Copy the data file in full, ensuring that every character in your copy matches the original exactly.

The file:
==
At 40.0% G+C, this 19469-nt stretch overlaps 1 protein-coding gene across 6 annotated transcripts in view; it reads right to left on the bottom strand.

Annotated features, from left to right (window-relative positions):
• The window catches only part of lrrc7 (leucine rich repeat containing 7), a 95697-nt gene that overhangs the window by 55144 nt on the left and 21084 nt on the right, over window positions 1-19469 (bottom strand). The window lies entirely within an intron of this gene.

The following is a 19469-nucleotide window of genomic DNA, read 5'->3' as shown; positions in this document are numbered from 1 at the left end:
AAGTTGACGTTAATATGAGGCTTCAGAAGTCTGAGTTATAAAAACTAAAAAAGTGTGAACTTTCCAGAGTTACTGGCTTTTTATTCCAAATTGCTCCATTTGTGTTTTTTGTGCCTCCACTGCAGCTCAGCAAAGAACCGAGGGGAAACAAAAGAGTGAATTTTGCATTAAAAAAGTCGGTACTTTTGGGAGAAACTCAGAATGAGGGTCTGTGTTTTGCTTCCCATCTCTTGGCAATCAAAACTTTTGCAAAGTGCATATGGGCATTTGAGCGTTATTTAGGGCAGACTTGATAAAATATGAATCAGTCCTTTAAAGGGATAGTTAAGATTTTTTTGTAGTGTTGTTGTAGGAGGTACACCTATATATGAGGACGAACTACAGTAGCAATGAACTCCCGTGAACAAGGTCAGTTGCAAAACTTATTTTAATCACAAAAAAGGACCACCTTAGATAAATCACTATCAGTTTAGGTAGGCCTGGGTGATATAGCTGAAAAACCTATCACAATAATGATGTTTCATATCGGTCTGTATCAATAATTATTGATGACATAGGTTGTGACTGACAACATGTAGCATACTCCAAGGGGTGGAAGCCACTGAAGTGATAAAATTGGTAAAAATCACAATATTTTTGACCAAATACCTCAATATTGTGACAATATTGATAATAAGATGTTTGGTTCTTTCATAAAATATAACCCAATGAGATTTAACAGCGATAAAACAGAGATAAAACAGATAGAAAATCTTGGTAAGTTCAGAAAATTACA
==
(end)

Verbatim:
At 40.0% G+C, this 19469-nt stretch overlaps 1 protein-coding gene across 6 annotated transcripts in view; it reads right to left on the bottom strand.

Annotated features, from left to right (window-relative positions):
• The window catches only part of lrrc7 (leucine rich repeat containing 7), a 95697-nt gene that overhangs the window by 55144 nt on the left and 21084 nt on the right, over window positions 1-19469 (bottom strand). The window lies entirely within an intron of this gene.

The following is a 19469-nucleotide window of genomic DNA, read 5'->3' as shown; positions in this document are numbered from 1 at the left end:
AAGTTGACGTTAATATGAGGCTTCAGAAGTCTGAGTTATAAAAACTAAAAAAGTGTGAACTTTCCAGAGTTACTGGCTTTTTATTCCAAATTGCTCCATTTGTGTTTTTTGTGCCTCCACTGCAGCTCAGCAAAGAACCGAGGGGAAACAAAAGAGTGAATTTTGCATTAAAAAAGTCGGTACTTTTGGGAGAAACTCAGAATGAGGGTCTGTGTTTTGCTTCCCATCTCTTGGCAATCAAAACTTTTGCAAAGTGCATATGGGCATTTGAGCGTTATTTAGGGCAGACTTGATAAAATATGAATCAGTCCTTTAAAGGGATAGTTAAGATTTTTTTGTAGTGTTGTTGTAGGAGGTACACCTATATATGAGGACGAACTACAGTAGCAATGAACTCCCGTGAACAAGGTCAGTTGCAAAACTTATTTTAATCACAAAAAAGGACCACCTTAGATAAATCACTATCAGTTTAGGTAGGCCTGGGTGATATAGCTGAAAAACCTATCACAATAATGATGTTTCATATCGGTCTGTATCAATAATTATTGATGACATAGGTTGTGACTGACAACATGTAGCATACTCCAAGGGGTGGAAGCCACTGAAGTGATAAAATTGGTAAAAATCACAATATTTTTGACCAAATACCTCAATATTGTGACAATATTGATAATAAGATGTTTGGTTCTTTCATAAAATATAACCCAATGAGATTTAACAGCGATAAAACAGAGATAAAACAGATAGAAAATCTTGGTAAGTTCAGAAAATTACA